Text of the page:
Tempered enthusiasm

Jason Cole
Yahoo! Sports

PITTSBURGH – First-year Pittsburgh Steelers coach Mike Tomlin strolled quietly through the locker room after his post-game press conference. As he did, linebacker Clark Haggans shouted, "Coach T, we got the goods."

It's a little early to be projecting much about this NFL season, but one thing is clear after the Steelers continued their early-season sprint by reaching 3-0 with a 37-16 pasting of the San Francisco 49ers: The Steelers love their new coach, as much for what he says as what he doesn't.

Among Tomlin's pet phrases: "Do you have the goods to be a champion?" and "It is what it is." Those two statements meld perfectly in a city that has come to expect title-contending play and where the residents don't waste much time getting to the point.

On Sunday, the Steelers didn't waste much time throwing the "kitchen sink" – as linebacker James Farrior put it – at San Francisco quarterback Alex Smith, the youngest starting passer in the league. While Smith didn't make any huge mistakes until the end, he also didn't produce any significant results. The 49ers produced only three field goals while the game was still in doubt. Only a garbage-time touchdown in the fourth quarter prevented the Steelers from holding their third straight opponent to single digits.

Throw in the 133 yards rushing by running back Willie Parker, who topped the 100-yard mark for the third straight game, and you have some vintage results from a franchise that's won five Super Bowls, most recently during the 2005 season.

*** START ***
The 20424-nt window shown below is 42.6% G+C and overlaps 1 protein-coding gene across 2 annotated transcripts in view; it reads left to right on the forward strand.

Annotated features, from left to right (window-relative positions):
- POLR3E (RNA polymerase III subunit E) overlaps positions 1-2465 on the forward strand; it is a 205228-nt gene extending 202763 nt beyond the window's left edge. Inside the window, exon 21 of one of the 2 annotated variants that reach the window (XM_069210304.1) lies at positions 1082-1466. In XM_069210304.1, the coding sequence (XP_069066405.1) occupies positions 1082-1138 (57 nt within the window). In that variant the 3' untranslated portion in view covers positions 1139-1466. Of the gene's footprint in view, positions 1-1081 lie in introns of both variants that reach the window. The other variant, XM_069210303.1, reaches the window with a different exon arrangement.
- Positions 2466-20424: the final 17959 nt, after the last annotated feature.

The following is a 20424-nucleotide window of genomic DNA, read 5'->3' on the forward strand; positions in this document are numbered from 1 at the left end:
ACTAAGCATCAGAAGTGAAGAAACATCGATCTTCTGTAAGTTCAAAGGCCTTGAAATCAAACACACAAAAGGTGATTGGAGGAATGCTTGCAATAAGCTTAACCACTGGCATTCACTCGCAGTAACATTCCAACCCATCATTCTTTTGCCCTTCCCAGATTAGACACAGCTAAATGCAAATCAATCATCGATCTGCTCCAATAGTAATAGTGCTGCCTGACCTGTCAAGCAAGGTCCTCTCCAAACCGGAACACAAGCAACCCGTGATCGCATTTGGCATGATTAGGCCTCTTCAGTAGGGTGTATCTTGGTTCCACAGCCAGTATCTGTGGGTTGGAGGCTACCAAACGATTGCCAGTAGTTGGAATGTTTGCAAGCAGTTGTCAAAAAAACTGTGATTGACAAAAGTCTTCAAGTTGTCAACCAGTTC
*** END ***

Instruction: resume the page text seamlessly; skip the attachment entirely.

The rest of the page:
But before the black-and-gold faithful get too carried away with all of this, it's only fair to measure who Pittsburgh has trounced along the way. Between Smith, the Buffalo Bills' J.P. Losman and Charlie Frye, who the Cleveland Browns have already sent packing, Pittsburgh has beaten a bunch of quarterbacks who still have a long way to go. They might get there – the Steelers were particularly complimentary of Smith after the game – but they clearly aren't there yet.

Furthermore, next week could be more of the same as Tomlin tries to outdo the likes of Chuck Noll and Bill Cowher to become the first Steelers coach to go 4-0 in his first season. The Steelers go to Arizona, where former Pittsburgh assistant coaches Ken Whisenhunt and Russ Grimm, who both had hoped to get the Steelers job, are supposedly laying in wait for their old team.

The problem Arizona has is it might not exactly know who's going to be the quarterback. Talented second-year passer Matt Leinart was benched twice against the Baltimore Ravens on Sunday, which could certainly shake his confidence. Veteran Kurt Warner rallied the Cardinals to a tie against the Ravens, but anyone who has seen Warner over the past few years knows that there's a limit to how much pounding he can take.

In other words, the Steelers could easily be 4-0 by this time next week and still be a long way from tested.

"Absolutely, the test is going to be when we face an offense that's firing on all cylinders and a quarterback who has seen everything we do," linebacker Brett Keisel said. "I don't think we can afford to get overly excited about where we are just yet. It's nice to be 3-0 and have that confidence, but let's hold on a little bit."

Said Farrior: "Hey, we've got a long road ahead for us. There are going to be some close games where we're going to see how guys react to tough situations. But we don't make the schedule. We've beaten the teams we've faced and we can be plenty happy about that."